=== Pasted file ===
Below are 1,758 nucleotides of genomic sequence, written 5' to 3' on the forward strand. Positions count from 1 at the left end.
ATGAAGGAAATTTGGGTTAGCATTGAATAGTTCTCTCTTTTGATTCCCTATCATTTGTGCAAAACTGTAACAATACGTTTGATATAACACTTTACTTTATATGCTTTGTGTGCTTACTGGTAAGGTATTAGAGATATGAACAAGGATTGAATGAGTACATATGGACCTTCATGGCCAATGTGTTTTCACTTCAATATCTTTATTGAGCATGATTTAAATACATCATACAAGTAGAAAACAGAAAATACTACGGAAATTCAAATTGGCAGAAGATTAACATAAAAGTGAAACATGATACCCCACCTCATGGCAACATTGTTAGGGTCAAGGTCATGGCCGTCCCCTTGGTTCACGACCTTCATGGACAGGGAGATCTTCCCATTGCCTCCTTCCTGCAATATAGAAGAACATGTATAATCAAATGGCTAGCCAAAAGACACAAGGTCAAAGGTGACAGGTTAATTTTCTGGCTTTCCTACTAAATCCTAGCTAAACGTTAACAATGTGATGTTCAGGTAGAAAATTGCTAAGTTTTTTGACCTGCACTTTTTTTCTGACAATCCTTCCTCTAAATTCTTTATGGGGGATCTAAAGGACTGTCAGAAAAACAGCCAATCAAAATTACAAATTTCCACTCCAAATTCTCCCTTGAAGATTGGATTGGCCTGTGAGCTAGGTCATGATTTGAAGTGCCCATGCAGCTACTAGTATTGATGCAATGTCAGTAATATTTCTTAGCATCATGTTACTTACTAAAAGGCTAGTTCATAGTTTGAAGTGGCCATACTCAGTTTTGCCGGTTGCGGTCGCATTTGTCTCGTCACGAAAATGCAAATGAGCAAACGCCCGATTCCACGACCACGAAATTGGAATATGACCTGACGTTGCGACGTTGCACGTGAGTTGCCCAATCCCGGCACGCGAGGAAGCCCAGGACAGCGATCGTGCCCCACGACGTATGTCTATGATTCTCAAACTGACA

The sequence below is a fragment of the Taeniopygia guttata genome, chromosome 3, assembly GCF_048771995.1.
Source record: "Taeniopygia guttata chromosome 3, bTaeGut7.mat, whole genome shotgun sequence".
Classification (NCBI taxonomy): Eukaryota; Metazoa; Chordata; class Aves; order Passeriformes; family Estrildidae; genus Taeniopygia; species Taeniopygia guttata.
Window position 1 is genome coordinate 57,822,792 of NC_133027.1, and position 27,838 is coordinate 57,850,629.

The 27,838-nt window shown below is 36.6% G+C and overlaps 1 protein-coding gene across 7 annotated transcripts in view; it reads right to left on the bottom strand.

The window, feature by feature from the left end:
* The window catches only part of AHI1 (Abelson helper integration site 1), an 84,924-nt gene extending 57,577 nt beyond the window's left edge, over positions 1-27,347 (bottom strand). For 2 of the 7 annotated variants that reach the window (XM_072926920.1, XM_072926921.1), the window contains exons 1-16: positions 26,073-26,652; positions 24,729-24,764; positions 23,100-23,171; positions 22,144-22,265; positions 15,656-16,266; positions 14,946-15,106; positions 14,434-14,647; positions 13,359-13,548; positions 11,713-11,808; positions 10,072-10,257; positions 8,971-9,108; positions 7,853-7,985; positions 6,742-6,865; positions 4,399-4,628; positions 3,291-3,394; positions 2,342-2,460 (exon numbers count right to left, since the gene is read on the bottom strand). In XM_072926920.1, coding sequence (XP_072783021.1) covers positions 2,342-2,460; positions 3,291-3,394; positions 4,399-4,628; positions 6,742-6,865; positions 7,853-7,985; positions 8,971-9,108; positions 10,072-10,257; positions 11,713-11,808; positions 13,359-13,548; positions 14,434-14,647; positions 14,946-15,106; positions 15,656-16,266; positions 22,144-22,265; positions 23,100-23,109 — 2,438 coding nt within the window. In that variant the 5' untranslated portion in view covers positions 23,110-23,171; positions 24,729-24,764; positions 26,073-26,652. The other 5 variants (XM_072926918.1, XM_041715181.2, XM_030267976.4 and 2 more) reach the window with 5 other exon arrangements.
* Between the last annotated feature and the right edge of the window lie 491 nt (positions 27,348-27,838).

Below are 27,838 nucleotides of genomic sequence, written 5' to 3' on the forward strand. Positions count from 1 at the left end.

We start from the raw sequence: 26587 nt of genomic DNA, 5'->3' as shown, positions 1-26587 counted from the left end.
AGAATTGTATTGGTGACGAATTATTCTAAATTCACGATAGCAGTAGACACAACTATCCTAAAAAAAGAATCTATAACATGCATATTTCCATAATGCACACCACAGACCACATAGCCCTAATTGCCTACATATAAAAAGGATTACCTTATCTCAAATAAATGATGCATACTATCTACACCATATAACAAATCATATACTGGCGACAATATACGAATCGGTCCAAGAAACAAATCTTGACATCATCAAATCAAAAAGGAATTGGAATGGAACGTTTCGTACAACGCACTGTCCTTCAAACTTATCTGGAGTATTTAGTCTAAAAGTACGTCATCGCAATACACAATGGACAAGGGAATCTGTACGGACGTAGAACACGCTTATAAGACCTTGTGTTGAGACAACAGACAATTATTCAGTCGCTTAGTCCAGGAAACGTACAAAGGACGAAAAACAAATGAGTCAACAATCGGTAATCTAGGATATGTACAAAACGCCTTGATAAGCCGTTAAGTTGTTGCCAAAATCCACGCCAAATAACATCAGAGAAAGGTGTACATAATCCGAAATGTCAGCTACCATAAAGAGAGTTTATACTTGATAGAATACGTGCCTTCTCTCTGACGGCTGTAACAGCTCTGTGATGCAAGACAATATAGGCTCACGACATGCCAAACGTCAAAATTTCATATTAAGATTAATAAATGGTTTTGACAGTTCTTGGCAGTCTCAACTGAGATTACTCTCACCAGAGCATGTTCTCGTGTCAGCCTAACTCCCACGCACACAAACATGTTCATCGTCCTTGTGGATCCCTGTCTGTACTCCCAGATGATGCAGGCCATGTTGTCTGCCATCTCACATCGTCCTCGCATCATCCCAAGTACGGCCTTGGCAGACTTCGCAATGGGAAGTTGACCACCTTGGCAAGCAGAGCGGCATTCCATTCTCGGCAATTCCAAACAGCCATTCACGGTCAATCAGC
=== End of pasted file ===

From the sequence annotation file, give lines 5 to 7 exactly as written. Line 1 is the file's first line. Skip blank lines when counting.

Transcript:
Classification (NCBI taxonomy): Eukaryota; Metazoa; Chordata; class Aves; order Passeriformes; family Estrildidae; genus Taeniopygia; species Taeniopygia guttata.
Window position 1 is genome coordinate 57,822,792 of NC_133027.1, and position 27,838 is coordinate 57,850,629.

The 27,838-nt window shown below is 36.6% G+C and overlaps 1 protein-coding gene across 7 annotated transcripts in view; it reads right to left on the bottom strand.